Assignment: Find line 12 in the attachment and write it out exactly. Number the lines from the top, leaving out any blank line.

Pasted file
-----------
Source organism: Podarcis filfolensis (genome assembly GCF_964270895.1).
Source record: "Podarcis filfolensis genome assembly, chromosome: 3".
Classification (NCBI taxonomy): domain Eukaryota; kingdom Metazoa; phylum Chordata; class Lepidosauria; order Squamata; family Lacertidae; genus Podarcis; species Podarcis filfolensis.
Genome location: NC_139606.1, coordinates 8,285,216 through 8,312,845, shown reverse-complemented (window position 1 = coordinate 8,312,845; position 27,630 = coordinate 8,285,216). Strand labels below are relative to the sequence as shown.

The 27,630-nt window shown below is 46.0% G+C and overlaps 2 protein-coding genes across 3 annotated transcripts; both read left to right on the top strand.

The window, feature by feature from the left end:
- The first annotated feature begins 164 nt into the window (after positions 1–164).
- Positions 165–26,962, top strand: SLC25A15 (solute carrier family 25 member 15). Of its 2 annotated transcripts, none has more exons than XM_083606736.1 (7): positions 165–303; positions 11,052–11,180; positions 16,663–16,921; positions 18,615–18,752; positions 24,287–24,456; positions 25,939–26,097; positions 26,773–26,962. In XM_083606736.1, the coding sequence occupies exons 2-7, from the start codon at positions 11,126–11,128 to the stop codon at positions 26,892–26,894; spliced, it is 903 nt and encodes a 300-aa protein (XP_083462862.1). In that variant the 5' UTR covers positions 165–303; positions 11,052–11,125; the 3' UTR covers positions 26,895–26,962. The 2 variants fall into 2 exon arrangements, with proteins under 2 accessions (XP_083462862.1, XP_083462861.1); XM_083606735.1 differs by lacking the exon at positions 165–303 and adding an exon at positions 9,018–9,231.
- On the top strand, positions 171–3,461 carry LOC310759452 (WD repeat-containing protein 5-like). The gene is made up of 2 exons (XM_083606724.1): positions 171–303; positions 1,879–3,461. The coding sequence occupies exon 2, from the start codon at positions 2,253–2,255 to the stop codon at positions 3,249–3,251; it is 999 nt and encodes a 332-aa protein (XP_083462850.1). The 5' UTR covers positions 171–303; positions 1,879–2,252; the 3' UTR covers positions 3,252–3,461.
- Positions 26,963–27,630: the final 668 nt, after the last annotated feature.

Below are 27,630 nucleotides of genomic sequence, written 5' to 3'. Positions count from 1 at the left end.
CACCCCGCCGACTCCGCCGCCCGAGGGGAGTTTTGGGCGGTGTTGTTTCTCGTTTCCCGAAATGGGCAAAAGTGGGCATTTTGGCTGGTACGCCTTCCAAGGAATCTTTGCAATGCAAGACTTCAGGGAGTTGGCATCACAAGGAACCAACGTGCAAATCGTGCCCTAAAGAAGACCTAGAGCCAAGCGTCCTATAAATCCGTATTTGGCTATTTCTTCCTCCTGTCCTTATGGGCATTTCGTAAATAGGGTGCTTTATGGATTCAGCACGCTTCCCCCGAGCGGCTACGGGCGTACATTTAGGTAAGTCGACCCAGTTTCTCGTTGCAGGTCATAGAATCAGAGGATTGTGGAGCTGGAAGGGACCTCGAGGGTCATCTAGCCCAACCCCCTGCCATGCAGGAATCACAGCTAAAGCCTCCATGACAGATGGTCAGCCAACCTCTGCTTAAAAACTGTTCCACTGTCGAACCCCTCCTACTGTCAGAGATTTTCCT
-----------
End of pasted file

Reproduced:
CACCCCGCCGACTCCGCCGCCCGAGGGGAGTTTTGGGCGGTGTTGTTTCTCGTTTCCCGAAATGGGCAAAAGTGGGCATTTTGGCTGGTACGCCTTCCAAGGAATCTTTGCAATGCAAGACTTCAGGGAGTTGGCATCACAAGGAACCAACGTGCAAATCGTGCCCTAAAGAAGACCTAGAGCCAAGCGTCCTATAAATCCGTATTTGGCTATTTCTTCCTCCTGTCCTTATGGGCATTTCGTAAATAGGGTGCTTTATGGATTCAGCACGCTTCCCCCGAGCGGCTACGGGCGTACATTTAGGTAAGTCGACCCAGTTTCTCGTTGCAGGTCATAGAATCAGAGGATTGTGGAGCTGGAAGGGACCTCGAGGGTCATCTAGCCCAACCCCCTGCCATGCAGGAATCACAGCTAAAGCCTCCATGACAGATGGTCAGCCAACCTCTGCTTAAAAACTGTTCCACTGTCGAACCCCTCCTACTGTCAGAGATTTTCCT